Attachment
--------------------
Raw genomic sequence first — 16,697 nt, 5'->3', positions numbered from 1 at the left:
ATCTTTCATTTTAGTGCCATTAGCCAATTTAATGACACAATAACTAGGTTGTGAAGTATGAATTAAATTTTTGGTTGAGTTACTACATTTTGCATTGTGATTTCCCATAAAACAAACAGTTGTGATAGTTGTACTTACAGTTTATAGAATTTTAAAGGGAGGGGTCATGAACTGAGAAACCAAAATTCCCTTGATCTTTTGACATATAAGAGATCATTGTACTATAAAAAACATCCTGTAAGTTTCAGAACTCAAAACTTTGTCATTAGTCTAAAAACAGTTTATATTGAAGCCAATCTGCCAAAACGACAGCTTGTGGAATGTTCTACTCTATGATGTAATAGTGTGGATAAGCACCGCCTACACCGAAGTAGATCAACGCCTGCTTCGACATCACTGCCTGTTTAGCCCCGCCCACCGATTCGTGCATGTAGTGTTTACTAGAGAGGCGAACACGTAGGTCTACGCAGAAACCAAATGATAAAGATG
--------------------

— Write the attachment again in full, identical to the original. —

Raw genomic sequence first — 16,697 nt, 5'->3', positions numbered from 1 at the left:
ATCTTTCATTTTAGTGCCATTAGCCAATTTAATGACACAATAACTAGGTTGTGAAGTATGAATTAAATTTTTGGTTGAGTTACTACATTTTGCATTGTGATTTCCCATAAAACAAACAGTTGTGATAGTTGTACTTACAGTTTATAGAATTTTAAAGGGAGGGGTCATGAACTGAGAAACCAAAATTCCCTTGATCTTTTGACATATAAGAGATCATTGTACTATAAAAAACATCCTGTAAGTTTCAGAACTCAAAACTTTGTCATTAGTCTAAAAACAGTTTATATTGAAGCCAATCTGCCAAAACGACAGCTTGTGGAATGTTCTACTCTATGATGTAATAGTGTGGATAAGCACCGCCTACACCGAAGTAGATCAACGCCTGCTTCGACATCACTGCCTGTTTAGCCCCGCCCACCGATTCGTGCATGTAGTGTTTACTAGAGAGGCGAACACGTAGGTCTACGCAGAAACCAAATGATAAAGATG